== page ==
A photo of a woman in a white lab coat putting liquid into a beaker
Karah Moore, a biomedical engineering major, has presented at five research conferences during her time at VCU. (File photo)

Class of 2024: Standout runner Karah Moore remains on pace for more academic excellence

The biomedical engineering major and track and field athlete embraced undergraduate research, and the next leg of a Ph.D. journey might be a stop in Spain.

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As a student-athlete on a track and field scholarship, Karah Moore never had the chance as an undergraduate to study abroad, something she always wanted to do. But as she graduates from Virginia Commonwealth University, the standout runner might be on the right track.

In choosing VCU, Moore said she wanted to join outstanding programs in athletics and academics, particularly in her chosen major of biomedical engineering. The latter ended up including significant undergraduate research – a VCU priority – and it has shaped her college experience in unexpected ways.

“I’ve been getting paid to do undergrad research, which is really rare, but I haven’t had the need to go out and get an internship or a job because I get paid to work here,” Moore said. “I was surprised by how many programs there were for women and Black people in STEM, separately and together.”

In Hawaii this past December, at an international biomaterials conference, Moore met a professor from Columbia University. In addition to discussing the potential of earning her Ph.D. there, he put her in contact with a director of a biomaterials research facility in Spain – and the prospect of a gap year doing research overseas would be a dream come true.

A photo of a woman in a track uniform running.
Karah Moore was drawn to VCU in part for the opportunity to compete on the track and field team. (VCU Athletics)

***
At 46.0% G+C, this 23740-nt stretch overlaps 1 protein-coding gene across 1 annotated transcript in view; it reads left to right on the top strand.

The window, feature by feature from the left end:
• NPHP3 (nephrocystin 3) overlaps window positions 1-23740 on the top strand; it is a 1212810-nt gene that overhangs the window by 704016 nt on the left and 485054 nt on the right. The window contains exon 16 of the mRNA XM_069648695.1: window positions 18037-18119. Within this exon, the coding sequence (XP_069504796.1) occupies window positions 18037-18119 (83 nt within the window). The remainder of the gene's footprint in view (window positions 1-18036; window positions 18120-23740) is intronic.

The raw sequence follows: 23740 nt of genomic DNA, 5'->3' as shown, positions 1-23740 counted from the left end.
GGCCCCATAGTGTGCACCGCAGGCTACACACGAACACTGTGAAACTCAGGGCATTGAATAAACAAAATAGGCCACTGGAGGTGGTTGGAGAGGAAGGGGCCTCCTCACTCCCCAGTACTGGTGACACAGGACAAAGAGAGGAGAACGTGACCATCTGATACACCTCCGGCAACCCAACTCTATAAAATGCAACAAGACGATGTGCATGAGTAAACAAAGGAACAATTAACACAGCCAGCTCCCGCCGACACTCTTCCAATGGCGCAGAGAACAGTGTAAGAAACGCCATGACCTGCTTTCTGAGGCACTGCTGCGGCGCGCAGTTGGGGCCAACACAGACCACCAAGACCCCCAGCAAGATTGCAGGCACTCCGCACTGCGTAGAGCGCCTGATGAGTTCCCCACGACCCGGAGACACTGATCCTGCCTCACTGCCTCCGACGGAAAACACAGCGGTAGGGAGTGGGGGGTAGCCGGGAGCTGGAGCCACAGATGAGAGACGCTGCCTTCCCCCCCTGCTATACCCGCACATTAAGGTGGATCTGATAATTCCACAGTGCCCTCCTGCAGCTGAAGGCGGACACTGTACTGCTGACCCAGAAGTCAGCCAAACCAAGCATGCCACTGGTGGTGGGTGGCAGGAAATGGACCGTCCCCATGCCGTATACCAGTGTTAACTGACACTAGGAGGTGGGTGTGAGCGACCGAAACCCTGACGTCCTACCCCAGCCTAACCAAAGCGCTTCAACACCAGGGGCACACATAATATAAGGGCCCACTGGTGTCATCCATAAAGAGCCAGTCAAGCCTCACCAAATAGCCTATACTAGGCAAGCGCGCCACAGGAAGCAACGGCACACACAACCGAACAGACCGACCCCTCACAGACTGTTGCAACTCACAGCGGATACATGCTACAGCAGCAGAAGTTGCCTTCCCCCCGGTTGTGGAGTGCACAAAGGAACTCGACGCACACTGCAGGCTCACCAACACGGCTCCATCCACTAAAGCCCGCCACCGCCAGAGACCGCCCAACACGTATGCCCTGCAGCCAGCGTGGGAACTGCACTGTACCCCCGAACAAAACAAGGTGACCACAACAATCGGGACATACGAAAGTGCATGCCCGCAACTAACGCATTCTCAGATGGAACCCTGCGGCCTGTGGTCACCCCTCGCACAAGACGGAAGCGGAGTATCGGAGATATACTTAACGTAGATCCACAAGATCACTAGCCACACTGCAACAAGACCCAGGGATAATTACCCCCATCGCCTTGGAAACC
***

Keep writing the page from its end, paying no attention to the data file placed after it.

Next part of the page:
“I briefly mentioned my interest in working there” – the Institute for Bioengineering of Catalonia – “and he just so happened to have a connection there,” Moore said. “Nothing is finalized yet, but I am currently in discussion with a lab there about the possibility of doing a year of post-bac research.”

If the Spain opportunity develops and doesn’t change her priorities, Moore envisions ultimately pursuing a doctorate in the U.S., with a focus on biomaterials, and then working in industry. She said she has always been interested in the human body but didn’t necessarily want to be a doctor.

“The more I read about BME, the more I realized that we are unlimited in our field and there are so many different avenues we can take with the information we learn in pursuing this degree,” Moore said. “My job searches have ranged from positions at NASA to pharmaceutical companies to artificial organ generation – and that doesn’t even begin to show the expansive set of career fields I could enter.”

While VCU fit the bill for her athletic and academic passions, Moore didn’t think she would remain a Ram for four years.

“In all honesty, during my freshman year, I’d planned to transfer to a different school,” the Baltimore native said. “I never saw myself going to school in the city. I’d always pictured myself going to a classic campus. On top of that, being here in the fall of 2020, I couldn’t really meet people because the campus was empty” as the COVID-19 pandemic took hold.

But in the summer after her freshman year, Moore joined what is now called the MARC program – Maximizing Access to Research Careers. It placed her with Rebecca Heise, Ph.D., an associate professor in the VCU College of Engineering’s Department of Biomedical Engineering, and she began working in the pulmonary mechanobiology lab in the Center on Health Disparities.

“Once I joined my research group, I decided that I didn’t need to transfer because there was as much opportunity here as anywhere else,” Moore said. “I’ve been working in Dr. Heise’s lab for almost three years now, and outside of being a great mentor, she’s allowed me to take advantage of so many opportunities as far as sending me to research conferences … and encouraging me to be creative and explore my ideas.”

The MARC program provided Moore with a stipend for research and funding to attend conferences, including the recent Hawaii gathering that may open the door to Spain. To date, she has presented at five conferences, including the Annual Biomedical Research for Minoritized Scientists Conference and the Biomedical Engineering Society conference.

As Moore looks ahead, she notes how Richmond has become such a meaningful part of her emerging journey. That includes on campus – she is president of the student organization Black Women in STEM and is a member of Alpha Kappa Alpha Sorority Inc – and off. She cites her favorite garden (Sankofa Community Orchard), yoga classes in local parks and, notably, her ties to Carver Elementary School, where she has supported a STEM program and a girls mentoring program.

“VCU allowed me to find a community in Richmond,” Moore said. “I’ve loved my time here at VCU.”